Most of this books follows Winston as he tries to live a better life without being caught. He attempts to love someone he shouldn’t. He goes places he otherwise wouldn’t be allowed. He does things any of us would, but he has to always be looking over his shoulder. You may be surprised how this book ends, but I hope it makes you think. After all, some of the best books help us grow.

Happy Reading.

Book Recommendation of the Week

This week’s book recommendation is One Day by David Nicholls. This book came out in 2009 and lasts 448 pages. I find a lot of books when they are being made into movies (I worked at a movie theater for years). This one is no exception. I saw a movie trailer and was interested and therefore went and read the book. I enjoyed the movie, but of course liked the book better. There are few movies that I tend to think are better than the book, but there are some. This movie stars Anne Hathaway and Jim Sturgess and the screenplay was written by David Nicholls himself.

This book has many mixed reviews and I feel it would be irresponsible of me not to give you a fair warning about this one. The book is a little depressing, but I think it does several good things that many might see as simply terrible. One of the main characters, Dexter, is kind of a dick. The other, Emma, is not entirely likable either. (This really makes you want to read it, right?) Hear me out. These characters aren’t great people and they don’t get treated terribly well either. They do, however, represent a more realistic portrayal of life than most fictional stories do. They don’t end up living the exact lives they dreamed. They don’t immediately notice their flaws (if at all).  It is a story about youthful aspiration and compromises made throughout adulthood. The book spans 20 years and these two weave in and out of each other’s lives. They have good days and bad, but they are always drawn back.

Another aspect that drew me to the book was the structure. Each chapter effectively tells each character’s story for that year. Some years, the two characters don’t interact with each other at all. I wouldn’t consider this book a love story. Nor should you expect it to be even though love and relationships do occur throughout. It focuses on loneliness and how we find our way in this strange world of ours.

Yes, this book does come with a warning, and I don’t think everyone will enjoy it. I do think it has the ability to resonate with people, which is why I am recommending it.

Happy Reading.

Book Recommendation of the Week

This week’s book recommendation is Armada by Ernest Cline. This is Cline’s second book and came out in 2015. His first, Ready Player One, came out in 2011, was hugely successful, and was turned into a movie directed by Steven Spielberg, which was released earlier this year and was a blast. The movie did change a few things up but it was true to the overall story. Of course, the book was a bit better.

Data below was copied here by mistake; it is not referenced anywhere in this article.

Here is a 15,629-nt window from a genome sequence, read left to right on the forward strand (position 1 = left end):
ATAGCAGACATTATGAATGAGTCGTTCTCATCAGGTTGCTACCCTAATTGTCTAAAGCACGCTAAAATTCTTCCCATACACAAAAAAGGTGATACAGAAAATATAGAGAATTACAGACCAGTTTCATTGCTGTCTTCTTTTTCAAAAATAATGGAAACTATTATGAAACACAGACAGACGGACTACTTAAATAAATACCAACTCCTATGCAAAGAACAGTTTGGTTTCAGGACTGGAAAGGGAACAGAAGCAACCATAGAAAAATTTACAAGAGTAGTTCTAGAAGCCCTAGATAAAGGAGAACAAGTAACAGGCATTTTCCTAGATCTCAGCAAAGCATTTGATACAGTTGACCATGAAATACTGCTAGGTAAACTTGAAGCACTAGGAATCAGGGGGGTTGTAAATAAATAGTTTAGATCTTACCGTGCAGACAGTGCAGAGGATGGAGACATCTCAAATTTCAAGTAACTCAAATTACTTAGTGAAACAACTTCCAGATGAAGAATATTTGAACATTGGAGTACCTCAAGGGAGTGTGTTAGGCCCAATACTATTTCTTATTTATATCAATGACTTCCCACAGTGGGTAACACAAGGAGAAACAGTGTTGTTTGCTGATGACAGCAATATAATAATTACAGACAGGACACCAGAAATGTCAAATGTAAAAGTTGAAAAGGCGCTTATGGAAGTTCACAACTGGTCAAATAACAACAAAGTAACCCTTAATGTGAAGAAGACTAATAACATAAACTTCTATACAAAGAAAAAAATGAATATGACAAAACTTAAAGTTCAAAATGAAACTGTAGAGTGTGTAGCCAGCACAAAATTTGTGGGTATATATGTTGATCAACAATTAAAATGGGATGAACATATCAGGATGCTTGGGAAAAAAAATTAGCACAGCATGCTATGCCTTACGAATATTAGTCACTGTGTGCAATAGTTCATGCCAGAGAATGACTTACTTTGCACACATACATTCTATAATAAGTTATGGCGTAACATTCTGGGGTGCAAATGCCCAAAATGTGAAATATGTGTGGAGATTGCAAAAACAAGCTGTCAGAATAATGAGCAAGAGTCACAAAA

Armada is not as intricate as Ready Player One and it doesn’t have as many pop-culture references, but it is a fun ride nonetheless. It still has a small tie to videogames but it centers around an alien invasion. For lack of a better explanation, think of Armada as a vague cross between Ender’s Game and Independence Day.

The title is the name of the game in the book that Zack Lightman plays with his friends. Unbeknownst to him and pretty much everyone else on the planet, the popular videogame is actually a training/scouting program for a military branch tasked with preventing an also unknown but impending alien invasion. That is probably all I should tell you so as not to spoil anything.

If you liked Cline’s first book, you will enjoy his second. If you haven’t read either of his books, I suggest you read Armada first. Both are fun in their own quirky, science fiction ways. Fun fact, both of Ernest Cline’s books have audio versions narrated by Wil Wheaton.

Happy Reading

Book Recommendation of the Week

This week’s book recommendation is The Transall Saga by Gary Paulsen. I first read this book when I was around 12 years old, but I still remember several scenes from this story vividly. The story follows a young man named Mark as he goes on his first solo camping trip across a desert. The trip is supposed to take a week, but while out in the middle of nowhere, a mysterious beam of light appears and transports him through time to a distant future (it somewhat reminds me a bit of The Time Machine by H.G. Wells in this aspect). Don’t worry, there are no aliens, technically, since it is still Earth.

Mark gets effectively tossed into this seemingly new world where he has survive while trying to figure out how to get back to his own time. The more I think about this book the more I am reminded of other stories that have similar elements, such as The Princess of Mars by Edgar Rice Burroughs and the movie 12 Monkeys. Anyway, Mark builds a new life in this strange world. A life that is made worthwhile through love and familial bonds, which in turn makes it worth defending. Worth fighting for. The ending was also one of the first that left me, as a fairly young reader, amazed. I can’t give away too much of course, but it is an unexpected ending that is somewhat tragic.

This book was published in 1998 and is 256 pages. It’s a quick read that is often classified as young adult, but of course there are no real age limits on books. It’s just another perk of being an adult. You can read anything you want. I’m not sure how popular this book is (I have yet to come across anyone else I who has read it), but I think it deserves a larger audience. Hopefully you’ll give it shot. If you do, let me know what you think.

Happy Reading.